In a large school, differing priorities and perspectives can become challenges and it is hard to develop and maintain the ‘shared schema’ recommended by Bain and Weston (2013). Encouraging colleagues to access available professional learning and to try new pedagogies with technology can also be frustrations. However, one element of our college infrastructure that I think impedes progress and limits opportunity to develop and implement a shared schema is our building design, with silo-oriented staff rooms and traditional classroom spaces. Whilst Flanagan & Jacobsen (2003) do not note attention to physical space as a barrier or recommendation, I think it is a factor that affects, pedagogy and professional development – two of the four identified barriers (Flanagan and Jacobsen, 2003).

 

My first Masters unit was ‘Designing Spaces for Learning’ (INF536) with Ewan McIntosh. Through this unit I realised the potential difficulty of leading change in a school where the spaces provide teachers with little vision outside of their historical classroom experience (Woolner, McCarter, Wall and Higgins, 2011); through their limitation, the majority of senior school spaces reflect and encourage tradition practice. For example, I teach a collaborative, practical subject in a room packed with rows of desks that are too heavy to move. Other rooms are so small, teachers cannot move between students. The nature of the school environment set into the landscape, does not lend itself to open doors, visible practice and visiting colleagues. The school buildings cover a large area and therefore little interaction occurs between staff rooms due to the physical geography.

 

This aspect may be a tangent from the central foci of our readings, however it is a considerable constraint limiting access to informal learning through classroom observation, the exploration of flexible teaching strategies and the development of a shared vision (Bain and Weston, 2013; Petersen, 2014).

 

In terms of a response, planning for retrofitting of spaces could be a useful strategic direction; this is an aspect convincingly advocated by Terry Byers in a recent Design and Play podcast (Brophy and Pearman, 2017). Considering creative solutions for enabling classroom observation within a structured community of practice could have a positive impact on shared professional learning (Muhammad, 2009). Developing further ways of encouraging transdisciplinary learning and interaction between silos could also help to move the school out of what is largely an ‘introverted’ silo-oriented culture (Hadjithoma-Garstka, 2011).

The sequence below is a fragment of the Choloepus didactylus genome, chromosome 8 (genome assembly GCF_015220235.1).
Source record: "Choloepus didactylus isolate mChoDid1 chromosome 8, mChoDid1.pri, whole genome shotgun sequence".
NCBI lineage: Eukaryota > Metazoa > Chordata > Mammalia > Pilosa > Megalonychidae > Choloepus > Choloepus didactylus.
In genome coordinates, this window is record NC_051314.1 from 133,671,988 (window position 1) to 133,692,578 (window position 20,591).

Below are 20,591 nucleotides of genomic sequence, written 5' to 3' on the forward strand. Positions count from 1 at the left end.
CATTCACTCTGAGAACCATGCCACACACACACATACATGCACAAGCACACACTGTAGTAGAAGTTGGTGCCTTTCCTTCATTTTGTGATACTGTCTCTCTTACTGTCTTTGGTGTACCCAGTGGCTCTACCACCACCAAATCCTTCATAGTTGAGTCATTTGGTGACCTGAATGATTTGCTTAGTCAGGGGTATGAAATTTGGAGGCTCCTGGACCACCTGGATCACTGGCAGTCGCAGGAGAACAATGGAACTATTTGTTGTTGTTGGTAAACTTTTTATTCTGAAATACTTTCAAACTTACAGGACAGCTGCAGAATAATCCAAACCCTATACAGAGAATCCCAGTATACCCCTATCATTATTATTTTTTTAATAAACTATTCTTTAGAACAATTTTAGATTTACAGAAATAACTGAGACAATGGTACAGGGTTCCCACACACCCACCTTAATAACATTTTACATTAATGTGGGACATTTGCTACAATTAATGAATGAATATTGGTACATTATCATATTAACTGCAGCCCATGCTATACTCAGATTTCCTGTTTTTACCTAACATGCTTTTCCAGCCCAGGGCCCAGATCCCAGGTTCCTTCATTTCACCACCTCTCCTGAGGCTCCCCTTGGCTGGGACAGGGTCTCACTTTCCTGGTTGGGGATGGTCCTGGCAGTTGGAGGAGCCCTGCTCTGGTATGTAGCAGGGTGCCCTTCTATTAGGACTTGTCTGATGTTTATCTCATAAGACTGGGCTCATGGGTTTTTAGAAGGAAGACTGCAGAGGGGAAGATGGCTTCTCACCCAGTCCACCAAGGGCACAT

References

Brophy, S., & Pearman, D.(2017). Design and play: Episode 4. Retrieved from https://itunes.apple.com/au/podcast/ep-4-interview-with-terry-byers/id1207005111?i=1000383119856&mt=2

Flanagan, L. & Jacobsen, M. (2003),”Technology leadership for the twenty-first century principal”. Journal of Educational Administration, Vol. 41, 2. pp. 124 – 142.

Hadjithoma-Garstka, C. (2011). The role of the principal’s leadership style in the implementation of ICT policy. British Journal Of Educational Technology, 42(2), 311-326. doi:10.1111/j.1467-8535.2009.01014.x

Muhammad, A. (2009). Transforming school culture: How to overcome staff division.Moorabbin: Hawker Brownlow Australia.

Petersen, A. (2014). Teachers’ perceptions of principals’ ICT leadership. Contemporary Educational Technology, Vol.5(4), pp.302-315 [Peer Reviewed Journal]

Woolner, P. McCarter, S. Wall, K. Higgins, S. (2011). Changed learning through changed space: When can a participatory approach to the learning environment challenge preconceptions and alter practice? Paper presented at AERA 2011. Retrieved from http://www.ncl.ac.uk/cflat/news/documents/AERAWoolnerMcCarter.pdf